SEATTLE -- The City of Seattle debuted its “Stay Healthy Streets” last month, and now more than 20 miles of city streets are priority zones for running, walking, biking and rolling.
The most popular one is First Avenue NW in Greenwood, according to a city spokesperson. 17th Avenue Northwest in Ballard is also widely used.
“We were excited to be able to have all that space to walk on,” said Jerrika Dickerson in Greenwood. “Especially with our dog and today ... I think it just felt better.”
Homeowner Ed Chabot has lived in the Greenwood community by Sandel Park for more than three decades.
He’s seen a lot of changes over the years, but the street closure to vehicular traffic is one he supports.
“I kind of give bad looks to people I know aren’t living on the blocks that drive through here,” said Chabot.
“You can still access these streets if this is your destination, if you live on this street for example or you’re making a delivery,” said Ethan Bergerson, spokesman for the Seattle Department of Transportation (SDOT).
Bergerson said the Stay Healthy Streets program is a concept that is picking up worldwide. We’ve heard of street closures like the one in Seattle as nearby as Oakland, California and across the country in Boston, Massachusetts.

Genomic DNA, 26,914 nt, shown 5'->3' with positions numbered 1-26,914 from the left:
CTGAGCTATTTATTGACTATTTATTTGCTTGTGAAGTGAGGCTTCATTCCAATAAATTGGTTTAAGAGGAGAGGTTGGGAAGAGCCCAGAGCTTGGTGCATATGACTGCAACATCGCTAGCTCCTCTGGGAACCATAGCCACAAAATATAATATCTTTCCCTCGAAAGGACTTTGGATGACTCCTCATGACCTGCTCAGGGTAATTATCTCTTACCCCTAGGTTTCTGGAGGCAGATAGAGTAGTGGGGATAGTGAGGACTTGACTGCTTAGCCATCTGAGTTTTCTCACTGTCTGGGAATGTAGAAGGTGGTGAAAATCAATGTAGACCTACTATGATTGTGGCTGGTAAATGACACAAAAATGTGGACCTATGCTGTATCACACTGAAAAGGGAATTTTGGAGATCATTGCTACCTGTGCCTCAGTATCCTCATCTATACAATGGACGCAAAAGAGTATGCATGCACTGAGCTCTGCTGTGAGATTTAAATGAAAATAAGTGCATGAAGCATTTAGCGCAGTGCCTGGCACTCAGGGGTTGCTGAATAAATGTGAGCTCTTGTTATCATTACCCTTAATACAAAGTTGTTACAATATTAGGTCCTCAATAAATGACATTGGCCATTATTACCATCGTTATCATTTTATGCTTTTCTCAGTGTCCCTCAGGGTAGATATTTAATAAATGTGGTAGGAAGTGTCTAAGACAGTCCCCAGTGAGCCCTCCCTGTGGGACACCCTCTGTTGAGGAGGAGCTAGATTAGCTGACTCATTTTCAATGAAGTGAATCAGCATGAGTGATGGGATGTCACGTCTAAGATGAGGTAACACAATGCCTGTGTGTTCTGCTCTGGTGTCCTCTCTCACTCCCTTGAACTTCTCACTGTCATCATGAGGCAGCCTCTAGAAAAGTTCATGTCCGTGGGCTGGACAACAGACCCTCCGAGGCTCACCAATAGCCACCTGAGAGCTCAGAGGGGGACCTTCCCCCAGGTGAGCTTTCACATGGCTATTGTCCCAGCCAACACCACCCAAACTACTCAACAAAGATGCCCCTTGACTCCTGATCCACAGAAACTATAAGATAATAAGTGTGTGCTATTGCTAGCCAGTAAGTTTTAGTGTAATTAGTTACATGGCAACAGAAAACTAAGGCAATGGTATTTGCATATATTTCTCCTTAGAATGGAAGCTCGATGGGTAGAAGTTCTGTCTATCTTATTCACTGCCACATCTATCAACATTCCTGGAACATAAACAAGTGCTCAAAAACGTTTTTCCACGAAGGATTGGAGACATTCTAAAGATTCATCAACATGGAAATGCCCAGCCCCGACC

He said it supports the city’s “Keep it moving” motto during social distancing, and discourages folks from going to gathering points and crowding at parks.
Cities will need to rethink and adjust public transportation for the long term.
“Transit is going to have to adjust to allow for social distancing, which is going to reduce capacity on buses and transit system,” said Bergerson.
That's why long stretches of streets designated as safe open spaces for people to use and get around without cars is valuable, especially in a city like Seattle that has built a reputation on being green transportation friendly.
SDOT has also changed 800 traffic signals to accommodate crosswalk signals to switch faster and last longer, preventing crowding on city streets.
To prevent touch points, 75 percent of crosswalk buttons downtown and in urban villages no longer need a push to switch to the pedestrians right of way.
The City of Seattle is building Stay Healthy Streets on its greenway network. To send them your thoughts on which healthy streets should stay permanently, or if you’d like to suggest one in your neighborhood, you can send an email to email@example.com.